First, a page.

Why Mission-Driven Restaurants Fail in Philadelphia
We may be the City of Brotherly Love, but we can’t seem to keep places like Rooster and EAT Café afloat.
Beneath our reputation as a tough, no-B.S. town, Philadelphians believe we’ve got an abiding openheartedness born of Quaker roots. But what does it say about Philly that its three mission-driven restaurants — opened with the goal of fighting hunger in America’s poorest big city — all shuttered in 2019?
EAT Café, the Drexel-backed nonprofit providing pay-what-you-can meals in West Philly, closed in April. So did dollar-slice shop Rosa’s Fresh Pizza, whose pay-it-forward Post-its could be redeemed for free meals. Then, in June, the Rooster, CookNSolo’s deli that donated its profits to the Broad Street Ministry, folded.
GM Valerie Erwin likened EAT Café to the United Way: You might give once a year, but not every week. “Once you get past the people who want to support the mission by coming a few times,” she says, “you’re like every other restaurant battling it out.”
Each concept faced challenges in a biz known for razor-thin margins. In the high-stakes world of dining circa now, maybe a worthy mission just isn’t a compelling differentiator. Similar establishments, like L.A.’s infamous LocoL, also flamed out. Yet others endure in places like San Francisco, New York and Vancouver. That even our most successful restaurant group struck out should prompt a hard look in the mirror. Do Philly diners just not care enough?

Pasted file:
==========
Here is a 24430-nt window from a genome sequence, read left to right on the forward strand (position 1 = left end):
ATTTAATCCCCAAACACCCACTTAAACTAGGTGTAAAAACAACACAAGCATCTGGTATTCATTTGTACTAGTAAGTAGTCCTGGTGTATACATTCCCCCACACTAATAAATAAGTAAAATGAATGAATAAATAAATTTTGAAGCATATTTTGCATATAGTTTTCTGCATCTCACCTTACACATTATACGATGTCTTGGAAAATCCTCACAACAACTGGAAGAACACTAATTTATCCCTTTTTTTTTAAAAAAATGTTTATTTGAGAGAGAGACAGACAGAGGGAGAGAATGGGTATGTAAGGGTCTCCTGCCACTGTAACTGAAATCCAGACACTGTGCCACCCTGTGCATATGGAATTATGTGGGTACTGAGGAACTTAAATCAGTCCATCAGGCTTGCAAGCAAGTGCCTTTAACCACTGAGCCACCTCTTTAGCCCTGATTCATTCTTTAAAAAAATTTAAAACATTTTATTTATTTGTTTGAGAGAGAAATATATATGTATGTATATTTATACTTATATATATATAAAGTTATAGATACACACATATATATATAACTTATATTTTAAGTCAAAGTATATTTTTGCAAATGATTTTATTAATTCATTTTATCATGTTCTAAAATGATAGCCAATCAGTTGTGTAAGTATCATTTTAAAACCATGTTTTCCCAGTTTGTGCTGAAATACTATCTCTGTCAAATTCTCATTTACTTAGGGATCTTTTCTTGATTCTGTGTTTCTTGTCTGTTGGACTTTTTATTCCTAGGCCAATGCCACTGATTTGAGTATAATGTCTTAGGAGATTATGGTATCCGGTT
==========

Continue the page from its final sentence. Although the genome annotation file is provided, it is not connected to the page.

Maybe the problem was those spots’ all-or-nothing approach. Which is why we’re heartened by South Philly’s 1149 Cooperative, an inclusive event space and chef incubator whose free healthy breakfast program is expanding to three mornings a week this month. Rather than biting off more than it can chew, 1149 is doing what it can, turning surplus ingredients into plant-based morning meals, setting an example for those with extra on their plates. Philly’s still got a hunger problem — and a rep as a city of do-gooders on the line.
Published as “The Hunger Games” in the October 2019 issue of Philadelphia magazine.